‘Lost in the Night’: ‘Heli’ Director Continues His Exploration Of Violence In Mexico In New Thriller09 October, 2023
At its surface Amat Escalante’s Lost in the Night (Perdidos en la noche, Mexico-Germany-Netherlands, 2023) relates a simple search for justice. Protagonist Emiliano (Juan Daniel García Treviño) unpacks a familiar story of corruption while looking for his activist mother (Vicky Araico), who has disappeared. The trail leads him to the home of the wealthy upper-class family Almada, who he convinces to hire him as a handyman, as he digs for answers.
In this sense Escalante’s fifth feature marks a clear break from his previous films in its conventional approach to genre, leaning heavily on the thriller format where shadows and danger loom large. The plot is complemented by an eery score from composing duo Kyle Dixon and Michael Stein with stylistic nods to the likes of Hitchcock and Lynch.
What is clear in the first seconds of the film, is its obsession with spectacles of violence. From its red screen, reminiscent of red-band trailers, to the opening epithet on suicide and impact from Dostoyevsky, the concept is written into the very fabric of the film and plot.
The bluish hues of murky water and nighttime setting, contrast with the reds of blood and the dot of the camera recording light. These same colours are mirrored in the emergency lights of the police who come under blatant yet superficial criticism from the narrative.
In keeping with the thriller classification, Emiliano attempts to observe the family without being conspicuous. And Escalante, adding to the tension, delivers a constant reminder of our spectatorship, framing scenes from an outside perspective through windows, screens and binoculars.
So much of the film’s visuals are concerned with the relationship between image and violence, something Escalante himself has been criticised and lauded for throughout his career. The celebrity family Almada notably comprises artist patriarch Rigoberto Duplas (Fernando Bonilla), singer-actress mother Carmen (Bárbara Mori) and influencer teen Mónica (Ester Expósito).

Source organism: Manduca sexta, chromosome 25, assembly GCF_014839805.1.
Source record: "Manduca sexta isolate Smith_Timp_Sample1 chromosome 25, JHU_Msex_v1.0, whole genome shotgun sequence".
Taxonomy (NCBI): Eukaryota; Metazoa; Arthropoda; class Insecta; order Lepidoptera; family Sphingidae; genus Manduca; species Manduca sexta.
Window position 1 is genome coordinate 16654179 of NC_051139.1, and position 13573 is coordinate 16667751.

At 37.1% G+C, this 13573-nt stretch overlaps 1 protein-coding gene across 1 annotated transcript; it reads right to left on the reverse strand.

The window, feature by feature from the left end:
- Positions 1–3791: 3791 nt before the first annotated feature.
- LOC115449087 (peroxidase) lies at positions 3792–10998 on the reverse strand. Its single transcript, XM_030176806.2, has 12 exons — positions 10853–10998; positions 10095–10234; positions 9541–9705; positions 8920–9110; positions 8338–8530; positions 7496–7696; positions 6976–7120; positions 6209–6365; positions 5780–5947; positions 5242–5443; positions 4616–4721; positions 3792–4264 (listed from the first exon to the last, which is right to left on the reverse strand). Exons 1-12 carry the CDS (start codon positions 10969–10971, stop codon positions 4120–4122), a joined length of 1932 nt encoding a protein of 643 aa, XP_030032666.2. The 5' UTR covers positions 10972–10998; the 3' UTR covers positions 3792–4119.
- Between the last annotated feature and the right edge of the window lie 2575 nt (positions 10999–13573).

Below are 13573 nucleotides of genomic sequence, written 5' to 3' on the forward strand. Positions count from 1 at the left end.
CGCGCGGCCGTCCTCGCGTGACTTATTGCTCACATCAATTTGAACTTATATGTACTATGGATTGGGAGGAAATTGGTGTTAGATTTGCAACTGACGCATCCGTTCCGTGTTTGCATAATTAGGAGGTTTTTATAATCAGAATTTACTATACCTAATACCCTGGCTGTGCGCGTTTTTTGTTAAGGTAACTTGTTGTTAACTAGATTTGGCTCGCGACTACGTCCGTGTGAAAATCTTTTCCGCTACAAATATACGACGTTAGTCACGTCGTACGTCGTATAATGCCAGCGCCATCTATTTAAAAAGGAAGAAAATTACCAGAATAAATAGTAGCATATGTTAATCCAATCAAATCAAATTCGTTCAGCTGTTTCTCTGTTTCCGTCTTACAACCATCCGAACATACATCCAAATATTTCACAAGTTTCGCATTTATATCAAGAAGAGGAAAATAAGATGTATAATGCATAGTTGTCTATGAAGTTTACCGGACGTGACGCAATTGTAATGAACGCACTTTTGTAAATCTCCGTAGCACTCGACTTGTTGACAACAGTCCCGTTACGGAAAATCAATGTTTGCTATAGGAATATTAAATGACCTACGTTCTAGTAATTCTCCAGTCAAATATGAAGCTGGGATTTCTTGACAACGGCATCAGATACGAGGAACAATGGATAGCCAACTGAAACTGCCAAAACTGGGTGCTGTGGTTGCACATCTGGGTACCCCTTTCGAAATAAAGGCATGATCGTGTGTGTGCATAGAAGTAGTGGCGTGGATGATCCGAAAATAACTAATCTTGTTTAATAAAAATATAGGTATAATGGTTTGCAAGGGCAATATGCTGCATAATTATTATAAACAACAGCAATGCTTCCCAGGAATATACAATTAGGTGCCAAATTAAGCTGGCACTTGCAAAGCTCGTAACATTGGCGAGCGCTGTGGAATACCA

Rigoberto is persecuted for a provocative artbook he has published featuring close-ups of the wounds of a cadaver. While Monica (whose bedroom wall features a blown-up image of one of nota roja photographer Enrique Metinides’ most famous morbid shots) has garnered thousands of followers creating fake suicide attempt videos.
Beyond Emiliano and this core family, the film is populated with curious characters, who are woefully underdeveloped. So little is learnt, for example, about the cultish religious group Los Aluxes, or the civic efforts of Emiliano’s sister who works tirelessly to uncover mass graves and identify victims. Similarly, themes of class inequality are loosely but insufficiently explored. Unlike Escalante’s other films, we spend little time in homes outside of the Almada mansion.
Nonetheless, the presence of the disappeared is felt throughout the narrative. A feat achieved via a combination of thematic tension and the many visual cues and references to the reality of Mexico’s forced disappearances throughout the film. Its very title in Spanish Perdidos en la noche pointing to the many lost, not just Emiliano’s mother.
Lost in the Night is showing as part of the 67th BFI London Film Festival and will be released in the UK on 24th November.
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